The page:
How to eat more: Try combining ground ginger and fresh lemon with boiling water as a naturally sweet alternative to breakfast tea with refined sugar. It also works well in homemade baked goods and you can add it to post-workout smoothies for a fiery kick too.
Turmeric has well and truly hit a note with millennials – scroll through any Instagram feed and you’ll likely spot a few riffs on the trend, from turmeric lattes to golden soup.
This potent plant hails from the ginger family and grows in Southeast Asia, and while you can sometimes find the whole roots, it’s most commonly bought as a colourful ground spice.
“Turmeric has been shown to contain a compound called curcumin that acts as a powerful anti-inflammatory in the body, and research has pointed out its pain relieving properties,” notes Hobson. In fact, studies have found that cucurmin may be just as effective as the likes of ibuprofen in treating sports-related injuries.
How to eat more: You can add turmeric to many foods including stews, curries, pasta sauces and soups. It’s also a super easy way to add an extra kick to scrambled eggs, but don’t add too much, the earthy taste can be overpowering in large doses.
4. Fennel seeds
If you often struggle with bloating after eating a large meal, a sprinkle of crunchy fennel seeds could be the gentle remedy you’ve been looking for.
“These sweet liquorice-flavoured seeds are popular in cuisines such as those found in the Mediterranean,” says Hobson. He explains that the seed is traditionally used to help relieve bloating and flatulence, and that in traditional eastern medicine, it’s also used as a way to aid digestion, thanks to its flavonoid antioxidants.
How to add more: Fennel seeds work well in tomato-based dishes and can also be sprinkled on roasted vegetables. This spice is also great when combined with fresh mint to make a tea to help reduce excess gas after eating.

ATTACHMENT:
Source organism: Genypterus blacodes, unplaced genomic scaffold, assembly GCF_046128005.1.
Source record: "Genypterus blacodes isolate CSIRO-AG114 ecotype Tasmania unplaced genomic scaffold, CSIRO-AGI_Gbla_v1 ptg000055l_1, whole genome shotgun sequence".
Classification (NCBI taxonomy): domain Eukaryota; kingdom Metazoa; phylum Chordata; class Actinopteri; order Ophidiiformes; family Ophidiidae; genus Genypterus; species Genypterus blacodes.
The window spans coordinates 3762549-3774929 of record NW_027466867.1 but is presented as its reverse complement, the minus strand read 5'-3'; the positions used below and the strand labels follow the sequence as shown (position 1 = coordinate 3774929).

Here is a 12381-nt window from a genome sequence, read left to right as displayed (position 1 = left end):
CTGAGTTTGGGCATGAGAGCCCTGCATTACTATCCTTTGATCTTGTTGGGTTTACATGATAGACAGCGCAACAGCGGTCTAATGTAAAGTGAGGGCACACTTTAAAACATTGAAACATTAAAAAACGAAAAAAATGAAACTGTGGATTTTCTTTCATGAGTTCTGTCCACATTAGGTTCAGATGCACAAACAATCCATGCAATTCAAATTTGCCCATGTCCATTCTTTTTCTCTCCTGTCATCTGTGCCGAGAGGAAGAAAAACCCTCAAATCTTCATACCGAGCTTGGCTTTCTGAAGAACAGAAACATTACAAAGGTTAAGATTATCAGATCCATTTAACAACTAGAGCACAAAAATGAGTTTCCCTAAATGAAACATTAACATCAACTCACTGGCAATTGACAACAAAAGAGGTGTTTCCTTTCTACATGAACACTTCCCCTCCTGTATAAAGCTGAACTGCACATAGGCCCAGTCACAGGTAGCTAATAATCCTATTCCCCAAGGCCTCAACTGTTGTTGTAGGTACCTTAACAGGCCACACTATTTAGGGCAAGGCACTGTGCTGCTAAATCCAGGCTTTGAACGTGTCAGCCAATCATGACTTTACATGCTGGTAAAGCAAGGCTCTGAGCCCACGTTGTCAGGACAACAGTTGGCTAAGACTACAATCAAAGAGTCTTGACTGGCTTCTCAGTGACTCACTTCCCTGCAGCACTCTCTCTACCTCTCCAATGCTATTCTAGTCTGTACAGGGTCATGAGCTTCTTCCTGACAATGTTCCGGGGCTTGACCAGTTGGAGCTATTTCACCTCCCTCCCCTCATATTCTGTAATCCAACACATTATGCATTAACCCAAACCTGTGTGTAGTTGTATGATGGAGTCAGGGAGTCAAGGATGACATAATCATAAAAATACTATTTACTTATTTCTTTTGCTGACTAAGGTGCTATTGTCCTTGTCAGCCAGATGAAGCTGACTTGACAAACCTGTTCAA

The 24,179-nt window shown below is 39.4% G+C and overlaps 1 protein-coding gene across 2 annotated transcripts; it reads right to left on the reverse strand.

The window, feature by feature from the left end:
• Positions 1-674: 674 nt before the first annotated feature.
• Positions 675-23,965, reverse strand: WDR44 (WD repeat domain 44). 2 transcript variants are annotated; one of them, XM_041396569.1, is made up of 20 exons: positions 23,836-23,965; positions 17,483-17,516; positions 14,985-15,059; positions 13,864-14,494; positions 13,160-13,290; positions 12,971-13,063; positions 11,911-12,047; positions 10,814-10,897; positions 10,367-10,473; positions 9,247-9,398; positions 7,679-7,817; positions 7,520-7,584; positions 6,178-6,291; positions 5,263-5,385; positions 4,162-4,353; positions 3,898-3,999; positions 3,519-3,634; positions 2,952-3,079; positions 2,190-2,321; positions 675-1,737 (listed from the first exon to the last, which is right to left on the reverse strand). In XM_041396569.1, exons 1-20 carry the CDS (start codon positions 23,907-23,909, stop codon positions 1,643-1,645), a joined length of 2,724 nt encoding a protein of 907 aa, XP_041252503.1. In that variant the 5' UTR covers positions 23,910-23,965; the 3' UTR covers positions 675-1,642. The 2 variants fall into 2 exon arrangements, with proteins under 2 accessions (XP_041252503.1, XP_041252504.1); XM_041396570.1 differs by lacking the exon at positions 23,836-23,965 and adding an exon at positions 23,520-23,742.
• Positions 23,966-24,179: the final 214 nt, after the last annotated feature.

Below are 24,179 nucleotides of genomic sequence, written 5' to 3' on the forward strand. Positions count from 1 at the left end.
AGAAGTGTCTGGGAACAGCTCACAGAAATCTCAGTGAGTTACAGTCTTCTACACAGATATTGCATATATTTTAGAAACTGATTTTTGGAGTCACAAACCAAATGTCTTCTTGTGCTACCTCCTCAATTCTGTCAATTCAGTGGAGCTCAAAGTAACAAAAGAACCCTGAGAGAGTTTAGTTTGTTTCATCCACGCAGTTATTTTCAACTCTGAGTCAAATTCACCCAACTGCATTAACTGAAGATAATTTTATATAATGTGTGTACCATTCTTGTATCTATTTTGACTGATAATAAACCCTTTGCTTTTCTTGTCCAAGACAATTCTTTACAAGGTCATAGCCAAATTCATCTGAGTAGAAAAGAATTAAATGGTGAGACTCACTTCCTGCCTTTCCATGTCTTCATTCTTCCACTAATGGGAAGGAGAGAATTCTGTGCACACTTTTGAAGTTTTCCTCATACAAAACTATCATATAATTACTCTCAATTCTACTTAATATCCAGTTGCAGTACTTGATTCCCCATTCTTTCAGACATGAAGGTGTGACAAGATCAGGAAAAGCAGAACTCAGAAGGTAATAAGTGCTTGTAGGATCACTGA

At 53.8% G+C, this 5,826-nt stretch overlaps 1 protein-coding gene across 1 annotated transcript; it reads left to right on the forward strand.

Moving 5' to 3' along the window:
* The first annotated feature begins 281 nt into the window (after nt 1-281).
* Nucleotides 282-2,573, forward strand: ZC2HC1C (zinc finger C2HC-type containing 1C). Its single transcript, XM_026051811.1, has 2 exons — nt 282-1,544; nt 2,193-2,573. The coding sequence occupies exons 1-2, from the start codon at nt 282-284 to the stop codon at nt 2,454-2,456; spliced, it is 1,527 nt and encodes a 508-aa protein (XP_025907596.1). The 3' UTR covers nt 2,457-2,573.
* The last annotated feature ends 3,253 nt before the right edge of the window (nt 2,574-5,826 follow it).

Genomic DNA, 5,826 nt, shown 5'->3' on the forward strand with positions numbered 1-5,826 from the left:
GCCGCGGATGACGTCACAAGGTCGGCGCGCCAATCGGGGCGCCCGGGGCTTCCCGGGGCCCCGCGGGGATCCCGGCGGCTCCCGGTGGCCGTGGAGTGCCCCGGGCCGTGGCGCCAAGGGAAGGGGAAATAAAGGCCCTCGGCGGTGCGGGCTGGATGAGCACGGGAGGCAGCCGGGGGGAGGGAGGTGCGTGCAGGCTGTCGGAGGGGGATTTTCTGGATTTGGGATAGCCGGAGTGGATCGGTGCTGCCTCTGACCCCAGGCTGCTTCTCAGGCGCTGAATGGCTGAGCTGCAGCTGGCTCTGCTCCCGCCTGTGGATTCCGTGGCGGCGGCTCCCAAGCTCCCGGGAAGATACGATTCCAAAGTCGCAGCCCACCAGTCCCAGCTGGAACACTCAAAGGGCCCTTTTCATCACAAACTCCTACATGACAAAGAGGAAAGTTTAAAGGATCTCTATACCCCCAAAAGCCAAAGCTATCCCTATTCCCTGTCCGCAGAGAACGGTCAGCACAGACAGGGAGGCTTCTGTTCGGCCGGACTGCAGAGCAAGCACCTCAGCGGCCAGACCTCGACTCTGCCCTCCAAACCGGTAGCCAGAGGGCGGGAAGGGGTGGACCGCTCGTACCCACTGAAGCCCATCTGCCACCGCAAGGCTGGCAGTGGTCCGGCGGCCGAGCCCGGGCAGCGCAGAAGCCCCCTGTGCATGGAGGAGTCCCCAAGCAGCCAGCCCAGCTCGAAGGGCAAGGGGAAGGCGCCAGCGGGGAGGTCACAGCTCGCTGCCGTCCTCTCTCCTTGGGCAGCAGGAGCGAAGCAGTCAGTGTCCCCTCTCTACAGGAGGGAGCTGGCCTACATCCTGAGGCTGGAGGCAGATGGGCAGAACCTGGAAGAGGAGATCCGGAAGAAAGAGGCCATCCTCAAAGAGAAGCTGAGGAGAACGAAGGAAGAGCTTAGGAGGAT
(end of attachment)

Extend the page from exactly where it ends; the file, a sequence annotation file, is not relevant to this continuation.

Cinnamon is total autumn favourite. Whether you get into the spirit of the season by creating homemade pumpkin spice lattes, or you simply love getting a noseful of it baking in your oven, this sweet spice has plenty of great benefits.
“Cinnamon is a tree bark and the most common variety is called ‘cassia’,” explains Hobson. “The compound in cinnamon responsible for its powerful health benefits is called ‘cinnamaldehyde’, which studies have found can help fight bacterial infections in the body.”
Like many of the spices on this list, studies have isolated multiple flavonoid compounds in cinnamon that have helpful anti-inflammatory properties.
How to eat more: Whether you’re a fan of cocoa or coffee, cinnamon is a great spice to add to hot drinks. It also works well in snack bars or sprinkled over fruit or yogurt.
It doesn’t take too much effort to add more spices to your diet and harness their health benefits – the trick is finding your favourites. Whether you like a spicy kick or an earthy sweetener, make your preferred spices store cupboard essentials. Both body and mind will thank you.